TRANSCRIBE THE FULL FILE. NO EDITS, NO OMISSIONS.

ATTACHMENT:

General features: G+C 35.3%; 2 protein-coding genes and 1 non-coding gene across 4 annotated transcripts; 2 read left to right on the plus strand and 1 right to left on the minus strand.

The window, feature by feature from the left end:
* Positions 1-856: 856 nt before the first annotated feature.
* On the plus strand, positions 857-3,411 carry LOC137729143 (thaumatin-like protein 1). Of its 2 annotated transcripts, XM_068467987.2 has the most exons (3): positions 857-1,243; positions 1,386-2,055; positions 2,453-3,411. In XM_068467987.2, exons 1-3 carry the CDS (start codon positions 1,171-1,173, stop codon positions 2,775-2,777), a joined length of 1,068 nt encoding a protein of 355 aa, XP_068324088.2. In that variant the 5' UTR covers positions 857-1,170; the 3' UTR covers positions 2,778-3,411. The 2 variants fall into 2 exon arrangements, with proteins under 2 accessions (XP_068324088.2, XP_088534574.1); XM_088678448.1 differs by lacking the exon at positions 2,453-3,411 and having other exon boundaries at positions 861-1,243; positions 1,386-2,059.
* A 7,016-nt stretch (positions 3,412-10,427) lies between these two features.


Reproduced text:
General features: G+C 35.3%; 2 protein-coding genes and 1 non-coding gene across 4 annotated transcripts; 2 read left to right on the plus strand and 1 right to left on the minus strand.

The window, feature by feature from the left end:
* Positions 1-856: 856 nt before the first annotated feature.
* On the plus strand, positions 857-3,411 carry LOC137729143 (thaumatin-like protein 1). Of its 2 annotated transcripts, XM_068467987.2 has the most exons (3): positions 857-1,243; positions 1,386-2,055; positions 2,453-3,411. In XM_068467987.2, exons 1-3 carry the CDS (start codon positions 1,171-1,173, stop codon positions 2,775-2,777), a joined length of 1,068 nt encoding a protein of 355 aa, XP_068324088.2. In that variant the 5' UTR covers positions 857-1,170; the 3' UTR covers positions 2,778-3,411. The 2 variants fall into 2 exon arrangements, with proteins under 2 accessions (XP_068324088.2, XP_088534574.1); XM_088678448.1 differs by lacking the exon at positions 2,453-3,411 and having other exon boundaries at positions 861-1,243; positions 1,386-2,059.
* A 7,016-nt stretch (positions 3,412-10,427) lies between these two features.